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E06912: The Cymiteria totius Romanae urbis lists 17 cemeteries around the city of Rome, giving their original names and the name of a prominent saint (or saints) buried there. Presumably written in Rome, possibly in the 6th c.

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posted on 2018-10-17, 00:00 authored by Bryan
The cemeteries of the whole city of Rome (Cymiteria totius Romanae urbis)

[1.] Cymiterium Priscillae ad sanctum Silvestrum via Salaria
'The cemetery of Priscilla at saint Silvester on the via Salaria.'
[*Silvester, bishop of Rome, ob. 336, S00397]

[2.] Cymiterium Iordanorum ad sanctum Alexandrum via Salaria.
'The cemetery of the Jordani at saint Alexander on the via Salaria.'
[*Alexander, Eventius, and Theodolus, bishop, priest and deacon, martyrs of Rome, S00127]

[3.] Cymiterium ad Septem Palumbas ad caput sancti Iohannis in clivum Cucumeris.
'The cemetery ad Septem Palumbas [literally 'at the Seven Doves'], at the head of saint Iohannes on the clivus Cucumeris (literally, 'on the slope of the Cucumber').'
[*Iohannes, martyr of Rome under the emperor Julian, buried on the via Salaria, S00514]

[4.] Cymiterium Trasonis ad sanctum Saturninum via Salaria.
'The cemetery of Traso at saint Saturninus on the via Salaria.'
[*Saturninus, martyr of Rome, buried on the via Salaria, S00422]

[5.] Cymiterium Basillae ad sanctum Hermen via Salaria vetere.
'The cemetery of Basilla at saint Hermes on the via Salaria vetus.'
[*Hermes, martyr of Rome, buried on the via Salaria vetus, S00404]

[6.] Cymiterium inter Duas Lauros ad sanctum Marcellinum et Petrum via Lavicana.
'The cemetery inter Duas Lauros [literally, 'between the Two Laurels'] at saint Marcellinus and Petrus on the via Labicana.'
[*Marcellinus and Petrus, priest and exorcist, martyrs of Rome, S00577]

[7.] Cymiterium Praetextati ad sanctum Ianuarium via Appia.
'The cemetery of Praetextatus at saint Ianuarius on the via Appia.'
[*Ianuarius, eldest son of Felicitas and martyr of Rome, S02863]

[8.] Cymiterium Calixti ad sanctum Xixtum via Appia.
'The cemetery of Callixtus at saint Xystus on the via Appia.'
[*Xystus/Sixtus II, bishop and martyr of Rome, S00201]

[9.] Cymiterium Catacumbas ad sanctum Sebastianum via Appia.
'The Catacumbas cemetery at saint Sebastianus on the via Appia.'
[*Sebastianus, martyr of Rome, S00400]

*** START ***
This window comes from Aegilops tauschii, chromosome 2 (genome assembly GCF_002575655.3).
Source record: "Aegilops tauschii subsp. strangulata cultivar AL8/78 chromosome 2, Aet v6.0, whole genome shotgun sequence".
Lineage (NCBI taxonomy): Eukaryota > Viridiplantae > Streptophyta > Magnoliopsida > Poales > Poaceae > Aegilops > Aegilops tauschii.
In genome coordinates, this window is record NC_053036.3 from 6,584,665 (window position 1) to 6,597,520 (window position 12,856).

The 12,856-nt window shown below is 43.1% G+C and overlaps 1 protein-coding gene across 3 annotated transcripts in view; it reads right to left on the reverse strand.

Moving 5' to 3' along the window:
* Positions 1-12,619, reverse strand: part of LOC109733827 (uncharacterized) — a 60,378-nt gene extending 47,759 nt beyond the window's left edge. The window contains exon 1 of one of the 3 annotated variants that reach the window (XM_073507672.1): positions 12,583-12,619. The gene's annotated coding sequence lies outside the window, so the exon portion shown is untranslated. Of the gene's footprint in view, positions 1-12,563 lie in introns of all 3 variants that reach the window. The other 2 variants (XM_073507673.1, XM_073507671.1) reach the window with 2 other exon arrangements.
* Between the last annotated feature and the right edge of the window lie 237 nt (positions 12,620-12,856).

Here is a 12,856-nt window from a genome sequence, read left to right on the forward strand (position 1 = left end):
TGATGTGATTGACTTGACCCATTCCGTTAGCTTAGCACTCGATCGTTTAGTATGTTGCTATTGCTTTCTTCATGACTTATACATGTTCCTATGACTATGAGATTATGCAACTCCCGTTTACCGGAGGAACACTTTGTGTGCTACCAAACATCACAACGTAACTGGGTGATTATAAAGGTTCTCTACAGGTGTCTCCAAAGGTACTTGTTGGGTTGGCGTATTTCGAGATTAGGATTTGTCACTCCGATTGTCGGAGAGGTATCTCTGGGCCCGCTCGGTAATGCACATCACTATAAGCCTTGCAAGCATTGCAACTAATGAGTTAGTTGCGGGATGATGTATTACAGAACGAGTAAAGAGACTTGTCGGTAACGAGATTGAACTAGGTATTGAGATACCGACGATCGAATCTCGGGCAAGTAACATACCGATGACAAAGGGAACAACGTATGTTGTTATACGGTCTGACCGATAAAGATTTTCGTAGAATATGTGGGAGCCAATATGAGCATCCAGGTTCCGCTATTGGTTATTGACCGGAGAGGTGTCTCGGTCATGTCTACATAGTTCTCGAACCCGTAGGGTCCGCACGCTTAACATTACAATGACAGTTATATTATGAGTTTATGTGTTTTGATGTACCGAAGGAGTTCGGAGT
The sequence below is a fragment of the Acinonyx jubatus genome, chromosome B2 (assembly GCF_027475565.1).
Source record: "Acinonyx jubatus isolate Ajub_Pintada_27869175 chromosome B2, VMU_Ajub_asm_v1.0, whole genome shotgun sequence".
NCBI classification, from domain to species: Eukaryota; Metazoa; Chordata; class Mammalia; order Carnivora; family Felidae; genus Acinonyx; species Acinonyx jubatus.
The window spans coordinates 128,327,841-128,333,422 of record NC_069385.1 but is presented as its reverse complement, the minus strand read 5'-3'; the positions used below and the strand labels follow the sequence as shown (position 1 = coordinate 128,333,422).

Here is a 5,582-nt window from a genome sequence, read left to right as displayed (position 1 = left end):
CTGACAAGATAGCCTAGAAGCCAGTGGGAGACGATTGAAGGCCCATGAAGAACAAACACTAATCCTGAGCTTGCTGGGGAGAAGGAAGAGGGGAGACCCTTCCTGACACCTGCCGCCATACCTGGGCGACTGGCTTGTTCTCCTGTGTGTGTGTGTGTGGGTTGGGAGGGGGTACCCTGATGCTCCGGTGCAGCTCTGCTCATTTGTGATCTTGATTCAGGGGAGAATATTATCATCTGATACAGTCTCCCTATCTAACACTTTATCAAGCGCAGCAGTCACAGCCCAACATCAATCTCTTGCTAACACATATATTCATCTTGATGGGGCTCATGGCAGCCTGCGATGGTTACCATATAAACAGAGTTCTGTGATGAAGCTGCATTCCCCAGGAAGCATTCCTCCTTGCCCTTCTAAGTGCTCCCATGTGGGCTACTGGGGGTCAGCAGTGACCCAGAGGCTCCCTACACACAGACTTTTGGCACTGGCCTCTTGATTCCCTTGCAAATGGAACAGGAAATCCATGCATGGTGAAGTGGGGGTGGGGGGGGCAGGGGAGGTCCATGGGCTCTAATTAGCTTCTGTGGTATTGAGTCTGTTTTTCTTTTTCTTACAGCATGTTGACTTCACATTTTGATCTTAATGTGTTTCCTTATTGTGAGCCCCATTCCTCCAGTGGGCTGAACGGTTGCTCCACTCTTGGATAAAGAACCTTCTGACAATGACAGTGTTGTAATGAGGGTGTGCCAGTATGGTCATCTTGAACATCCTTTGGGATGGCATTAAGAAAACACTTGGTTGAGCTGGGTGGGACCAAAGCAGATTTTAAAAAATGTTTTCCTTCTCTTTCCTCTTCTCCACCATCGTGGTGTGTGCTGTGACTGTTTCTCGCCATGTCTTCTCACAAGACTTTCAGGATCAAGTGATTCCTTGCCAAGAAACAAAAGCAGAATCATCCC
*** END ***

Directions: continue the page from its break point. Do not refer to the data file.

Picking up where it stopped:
[10.] Cymiterium Dimitillae, Nerei et Achillei ad sanctam Petronillam via Ardeatina.
'The cemetery of Domitilla, Nereus and Achilleus at saint Petronilla on the via Ardeatina.'
[*Nereus and Achilleus, eunuchs and martyrs of Rome, S00403; *Petronilla, daughter of saint Peter and martyr of Rome, S00402]

[11.] Cymiterium Balbinae ad sanctum Marcum et Marcellianum via Ardeatina.
'The cemetery of Balbina at saint Marcus and Marcellianus on the via Ardeatina.'
[*Marcus and Marcellianus, twin brothers, deacons and martyrs of Rome, S01401]

[12.] Cymiterium Basilei ad sanctum Marcum via Ardeatina.
'The cemetery of Basileus at saint Marcus on the via Ardeatina.'
[*Marcus, bishop of Rome, ob. 336, S00420]

[13.] Cymiterium Commodillae ad sanctum Felicem et Audactum via Ostiensi.
'The cemetery of Commodilla at saint Felix and Audactus [sic] on the via Ostiensis.'
[*Felix and Adauctus, martyrs of Rome, S00421]

[14.] Cymiterium Aproniani ad sanctam Eugeniam via Latina.
'The cemetery of Apronianus at saint Eugenia on the via Latina.'
[*Eugenia, virgin and martyr of Rome, S00401]

[15.] Cymiterium Calepodii ad sanctum Calixtum via Aurelia.
'The cemetery of Calepodius at saint Calixtus on the via Aurelia.'
[*Callixtus, bishop and martyr of Rome, S00145]

[16.] Cymiterium ad Insalatos ad sanctum Felicem via Portuensi.
'The cemetery ad Insalatos [the term is obscure] at saint Felix on the via Portuensis.'
[*Felix, martyr of Rome buried on the via Portuensis, S02672]

17. Cymiterium Pontiani ad Ursum Pileatum Abdon et Sennen via Portuensi.
'The cemetery of Pontianus ad Ursum Pileatum [literally, 'at the Bear in a Cap'], Abdon and Sennen on the via Portuensis.'
[*Abdos and Semnes, Persian martyrs in Rome, S00573]

Text: Valentini and Zucchetti 1942, 60-66. Translation: P. Polcar.


Evidence ID


Saint Name

Silvester, bishop of Rome, ob. 336 : S00397 Marcellinus and Petrus, priest and exorcist, martyrs of Rome : S00577 Nereus and Achilleus, eunuchs and martyrs of Rome, and companions : S00403 Marcus, bishop of Rome, ob. 336 : S00420 Callixtus, bisho

Type of Evidence

Literary - List


  • Latin

Evidence not before


Evidence not after


Activity not before


Activity not after


Place of Evidence - Region

Rome and region

Place of evidence - City name in other Language(s)

Rome Rome Roma Ῥώμη Rhōmē

Major author/Major anonymous work

Lists of Shrines in Rome

Cult activities - Places

Burial site of a saint - cemetery/catacomb

Cult activities - Places Named after Saint

  • Cemetery

Cult Activities - Relics